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Consumer price behaviour in Italy: evidence from micro CPI data

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  • Veronese, Giovanni
  • Fabiani, Silvia
  • Gattulli, Angela
  • Sabbatini, Roberto

Abstract

This paper investigates the behaviour of consumer prices in Italy by looking at micro data in the attempt to obtain a quantitative measure of the unconditional degree of price rigidity in the Italian economy. The analysis focuses on the monthly frequency of price changes and on the duration of price spells, also with reference to different types of products and outlets. Prices tend to remain unchanged on average for around 10 months; duration is longer for nonenergy industrial goods and services and much shorter for energy products. Price changes are more frequent upward than downward, in larger stores than in traditional ones. When the geographical location of outlets is accounted for, price changes display considerable synchronisation, in particular in the service sector. JEL Classification: D21, D40, E31

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Bibliographic Info

Paper provided by European Central Bank in its series Working Paper Series with number 0449.

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Date of creation: Mar 2005
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Handle: RePEc:ecb:ecbwps:20050449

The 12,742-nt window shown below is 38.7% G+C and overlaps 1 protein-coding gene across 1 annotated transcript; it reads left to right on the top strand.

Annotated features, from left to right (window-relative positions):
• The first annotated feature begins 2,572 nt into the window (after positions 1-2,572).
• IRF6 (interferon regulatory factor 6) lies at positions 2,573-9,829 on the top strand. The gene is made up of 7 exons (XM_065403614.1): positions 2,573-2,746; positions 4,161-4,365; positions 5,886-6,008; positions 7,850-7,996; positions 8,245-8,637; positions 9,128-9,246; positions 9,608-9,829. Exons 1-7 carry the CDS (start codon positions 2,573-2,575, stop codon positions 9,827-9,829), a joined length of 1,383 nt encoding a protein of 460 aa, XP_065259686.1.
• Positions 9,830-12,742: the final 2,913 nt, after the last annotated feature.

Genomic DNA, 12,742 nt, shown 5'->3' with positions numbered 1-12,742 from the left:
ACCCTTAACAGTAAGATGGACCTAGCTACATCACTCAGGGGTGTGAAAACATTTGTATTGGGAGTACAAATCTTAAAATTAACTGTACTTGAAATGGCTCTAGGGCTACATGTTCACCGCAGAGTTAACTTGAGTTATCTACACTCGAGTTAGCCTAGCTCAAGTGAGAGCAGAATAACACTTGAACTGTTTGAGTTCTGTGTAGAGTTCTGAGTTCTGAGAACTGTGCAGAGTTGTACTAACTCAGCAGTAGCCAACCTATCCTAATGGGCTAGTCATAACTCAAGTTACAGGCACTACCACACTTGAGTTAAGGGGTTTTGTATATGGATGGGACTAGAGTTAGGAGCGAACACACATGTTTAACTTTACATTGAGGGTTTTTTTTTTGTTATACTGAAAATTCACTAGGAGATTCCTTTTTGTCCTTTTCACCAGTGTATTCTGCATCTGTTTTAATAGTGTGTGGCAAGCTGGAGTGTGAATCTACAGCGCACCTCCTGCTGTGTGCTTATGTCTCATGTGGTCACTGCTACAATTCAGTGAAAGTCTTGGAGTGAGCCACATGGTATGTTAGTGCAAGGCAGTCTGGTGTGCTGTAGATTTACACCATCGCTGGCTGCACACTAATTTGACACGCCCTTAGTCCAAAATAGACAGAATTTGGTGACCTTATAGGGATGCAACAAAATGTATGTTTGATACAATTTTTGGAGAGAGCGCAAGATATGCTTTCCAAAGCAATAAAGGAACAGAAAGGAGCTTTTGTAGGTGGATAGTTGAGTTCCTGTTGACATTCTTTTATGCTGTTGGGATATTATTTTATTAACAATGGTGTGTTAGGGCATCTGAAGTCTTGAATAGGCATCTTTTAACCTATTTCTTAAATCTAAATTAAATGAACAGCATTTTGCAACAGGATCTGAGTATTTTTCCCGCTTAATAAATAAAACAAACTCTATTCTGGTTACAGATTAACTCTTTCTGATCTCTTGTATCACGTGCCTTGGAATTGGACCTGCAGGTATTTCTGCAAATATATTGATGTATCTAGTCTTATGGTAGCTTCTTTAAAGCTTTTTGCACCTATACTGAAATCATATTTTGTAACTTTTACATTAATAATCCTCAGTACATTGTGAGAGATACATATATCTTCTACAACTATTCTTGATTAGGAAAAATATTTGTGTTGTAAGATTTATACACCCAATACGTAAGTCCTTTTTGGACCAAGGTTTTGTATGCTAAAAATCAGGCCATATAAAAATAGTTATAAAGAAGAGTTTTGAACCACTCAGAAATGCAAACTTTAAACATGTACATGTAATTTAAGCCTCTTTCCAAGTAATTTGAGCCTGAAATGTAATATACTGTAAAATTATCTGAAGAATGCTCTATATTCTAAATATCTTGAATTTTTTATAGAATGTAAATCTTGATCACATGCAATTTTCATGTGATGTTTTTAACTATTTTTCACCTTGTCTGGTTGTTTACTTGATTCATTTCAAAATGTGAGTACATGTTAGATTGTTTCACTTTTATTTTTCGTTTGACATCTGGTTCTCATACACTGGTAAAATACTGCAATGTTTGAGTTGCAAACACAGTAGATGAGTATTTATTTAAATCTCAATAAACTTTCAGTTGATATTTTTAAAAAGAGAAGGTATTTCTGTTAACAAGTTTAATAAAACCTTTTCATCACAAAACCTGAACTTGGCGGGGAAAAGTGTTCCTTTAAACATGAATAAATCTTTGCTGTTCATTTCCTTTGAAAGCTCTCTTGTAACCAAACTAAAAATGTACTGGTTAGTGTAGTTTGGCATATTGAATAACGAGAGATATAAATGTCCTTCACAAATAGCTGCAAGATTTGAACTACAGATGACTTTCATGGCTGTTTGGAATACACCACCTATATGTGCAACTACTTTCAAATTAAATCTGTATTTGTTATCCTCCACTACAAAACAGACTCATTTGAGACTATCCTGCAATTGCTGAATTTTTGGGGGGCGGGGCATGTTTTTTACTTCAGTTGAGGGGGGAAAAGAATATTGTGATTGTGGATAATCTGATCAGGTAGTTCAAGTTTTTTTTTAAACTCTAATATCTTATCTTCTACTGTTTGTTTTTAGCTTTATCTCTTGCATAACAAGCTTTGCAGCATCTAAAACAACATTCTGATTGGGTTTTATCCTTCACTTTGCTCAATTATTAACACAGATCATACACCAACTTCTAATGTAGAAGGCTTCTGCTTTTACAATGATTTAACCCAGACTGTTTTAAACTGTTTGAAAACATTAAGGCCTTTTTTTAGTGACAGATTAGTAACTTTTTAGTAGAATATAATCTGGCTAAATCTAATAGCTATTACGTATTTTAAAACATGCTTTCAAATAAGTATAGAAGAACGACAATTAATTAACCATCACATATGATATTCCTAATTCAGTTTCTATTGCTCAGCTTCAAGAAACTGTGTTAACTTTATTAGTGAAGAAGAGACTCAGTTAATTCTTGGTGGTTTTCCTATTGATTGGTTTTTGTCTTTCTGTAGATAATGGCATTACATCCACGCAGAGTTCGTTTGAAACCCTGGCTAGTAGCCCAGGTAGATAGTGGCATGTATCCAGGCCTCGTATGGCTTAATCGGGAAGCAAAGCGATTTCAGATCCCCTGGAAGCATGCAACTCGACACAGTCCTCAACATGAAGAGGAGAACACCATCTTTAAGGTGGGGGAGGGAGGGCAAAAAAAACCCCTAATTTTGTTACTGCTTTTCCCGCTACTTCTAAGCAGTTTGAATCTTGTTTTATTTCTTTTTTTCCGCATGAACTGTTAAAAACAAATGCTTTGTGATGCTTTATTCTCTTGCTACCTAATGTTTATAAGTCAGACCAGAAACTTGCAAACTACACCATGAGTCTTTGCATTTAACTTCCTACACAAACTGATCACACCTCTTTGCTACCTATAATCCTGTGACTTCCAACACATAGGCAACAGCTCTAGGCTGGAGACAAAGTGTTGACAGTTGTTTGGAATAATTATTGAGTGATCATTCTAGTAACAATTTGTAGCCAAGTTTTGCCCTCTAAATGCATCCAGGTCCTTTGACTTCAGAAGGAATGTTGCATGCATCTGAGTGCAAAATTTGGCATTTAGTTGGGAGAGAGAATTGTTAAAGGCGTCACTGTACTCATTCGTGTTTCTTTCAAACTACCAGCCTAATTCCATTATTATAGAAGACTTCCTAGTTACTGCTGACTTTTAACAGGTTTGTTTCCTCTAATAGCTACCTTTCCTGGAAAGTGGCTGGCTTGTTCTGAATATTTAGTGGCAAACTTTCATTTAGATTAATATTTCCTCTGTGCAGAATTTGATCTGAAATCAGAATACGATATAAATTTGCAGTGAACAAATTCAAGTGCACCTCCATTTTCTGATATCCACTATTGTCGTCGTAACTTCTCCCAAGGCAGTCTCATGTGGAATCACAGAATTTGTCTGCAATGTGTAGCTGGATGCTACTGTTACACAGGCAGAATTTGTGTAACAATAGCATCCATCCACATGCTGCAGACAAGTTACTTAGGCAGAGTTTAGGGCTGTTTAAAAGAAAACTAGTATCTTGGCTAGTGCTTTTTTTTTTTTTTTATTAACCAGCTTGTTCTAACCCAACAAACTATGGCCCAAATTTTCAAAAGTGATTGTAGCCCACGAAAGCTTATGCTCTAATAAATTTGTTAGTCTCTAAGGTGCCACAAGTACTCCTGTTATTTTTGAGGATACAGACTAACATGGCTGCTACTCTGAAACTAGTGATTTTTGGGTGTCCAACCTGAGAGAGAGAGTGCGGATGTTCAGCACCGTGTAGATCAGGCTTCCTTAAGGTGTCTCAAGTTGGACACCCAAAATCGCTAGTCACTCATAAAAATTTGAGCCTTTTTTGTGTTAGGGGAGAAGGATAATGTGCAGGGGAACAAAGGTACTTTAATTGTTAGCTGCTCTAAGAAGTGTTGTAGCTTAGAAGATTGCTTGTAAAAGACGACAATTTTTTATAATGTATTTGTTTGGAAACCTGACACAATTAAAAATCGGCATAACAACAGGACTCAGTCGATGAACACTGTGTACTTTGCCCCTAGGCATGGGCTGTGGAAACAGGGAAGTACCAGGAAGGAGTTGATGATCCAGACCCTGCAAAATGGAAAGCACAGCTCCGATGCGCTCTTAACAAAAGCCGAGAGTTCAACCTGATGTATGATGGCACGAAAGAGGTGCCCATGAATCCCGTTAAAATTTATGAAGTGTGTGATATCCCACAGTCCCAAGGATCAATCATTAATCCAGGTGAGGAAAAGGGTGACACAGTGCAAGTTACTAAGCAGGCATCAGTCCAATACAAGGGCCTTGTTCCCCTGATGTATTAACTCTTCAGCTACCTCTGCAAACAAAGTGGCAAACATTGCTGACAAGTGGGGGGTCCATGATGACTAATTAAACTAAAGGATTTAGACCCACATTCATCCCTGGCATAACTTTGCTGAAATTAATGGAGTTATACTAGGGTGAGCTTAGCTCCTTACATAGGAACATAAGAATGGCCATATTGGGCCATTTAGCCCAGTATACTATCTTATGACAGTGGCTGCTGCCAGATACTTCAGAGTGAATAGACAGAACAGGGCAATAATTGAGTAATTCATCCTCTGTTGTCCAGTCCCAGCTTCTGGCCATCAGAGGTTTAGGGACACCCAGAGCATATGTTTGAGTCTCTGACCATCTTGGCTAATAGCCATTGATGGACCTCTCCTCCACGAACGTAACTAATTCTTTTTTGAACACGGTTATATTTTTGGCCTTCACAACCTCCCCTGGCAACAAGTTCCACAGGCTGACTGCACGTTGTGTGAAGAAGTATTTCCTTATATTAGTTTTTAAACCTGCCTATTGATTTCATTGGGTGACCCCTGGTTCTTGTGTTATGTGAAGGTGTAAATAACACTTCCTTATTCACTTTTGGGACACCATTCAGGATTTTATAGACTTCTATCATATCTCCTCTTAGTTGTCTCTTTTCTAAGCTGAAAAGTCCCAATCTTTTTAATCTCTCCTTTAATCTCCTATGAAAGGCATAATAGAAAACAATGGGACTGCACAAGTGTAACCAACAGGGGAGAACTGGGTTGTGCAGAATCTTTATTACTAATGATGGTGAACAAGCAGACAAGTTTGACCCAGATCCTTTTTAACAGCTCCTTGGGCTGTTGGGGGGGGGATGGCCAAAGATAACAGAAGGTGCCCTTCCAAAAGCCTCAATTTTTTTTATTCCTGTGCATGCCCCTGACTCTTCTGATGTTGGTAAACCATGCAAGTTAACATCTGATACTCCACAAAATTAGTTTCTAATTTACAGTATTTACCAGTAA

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Keywords: consumer prices; frequency of price change; nominal rigidity;

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References

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  1. Mark Bils & Peter J. Klenow, 2002. "Some Evidence on the Importance of Sticky Prices," NBER Working Papers 9069, National Bureau of Economic Research, Inc.
  2. Saul Lach & Daniel Tsiddon, 1994. "Staggering and Synchronization in Price-Setting: Evidence from Multipro-duct Firms," NBER Working Papers 4759, National Bureau of Economic Research, Inc.
  3. Konieczny, Jerzy D. & Skrzypacz, Andrzej, 2005. "Inflation and price setting in a natural experiment," Journal of Monetary Economics, Elsevier, vol. 52(3), pages 621-632, April.
  4. Eyal Baharad & Benjamin Eden, 2004. "Price Rigidity and Price Dispersion: Evidence from Micro Data," Review of Economic Dynamics, Elsevier for the Society for Economic Dynamics, vol. 7(3), pages 613-641, July.
  5. Ball, L. & Mankiw, N.G., 1992. "Asymmetric Price Adjustment and Economic Fluctuations," Harvard Institute of Economic Research Working Papers 1602, Harvard - Institute of Economic Research.
  6. Hall, Simon & Walsh, Mark & Yates, Anthony, 2000. "Are UK Companies' Prices Sticky?," Oxford Economic Papers, Oxford University Press, vol. 52(3), pages 425-46, July.
  7. Kiefer, Nicholas M, 1988. "Economic Duration Data and Hazard Functions," Journal of Economic Literature, American Economic Association, vol. 26(2), pages 646-79, June.
  8. Alan S. Blinder, 1994. "On Sticky Prices: Academic Theories Meet the Real World," NBER Chapters, in: Monetary Policy, pages 117-154 National Bureau of Economic Research, Inc.
  9. Silvia Fabiani & Angela Gattulli & Roberto Sabbatini, 2004. "The pricing behaviour of Italian firms: new survey evidence on price stickiness," Temi di discussione (Economic working papers) 515, Bank of Italy, Economic Research and International Relations Area.
  10. Álvarez, Luis J. & Hernando, Ignacio, 2004. "Price setting behaviour in Spain: stylised facts using consumer price micro data," Working Paper Series 0416, European Central Bank.
  11. Lach, Saul & Tsiddon, Daniel, 1992. "The Behavior of Prices and Inflation: An Empirical Analysis of Disaggregated Price Data," Journal of Political Economy, University of Chicago Press, vol. 100(2), pages 349-89, April.
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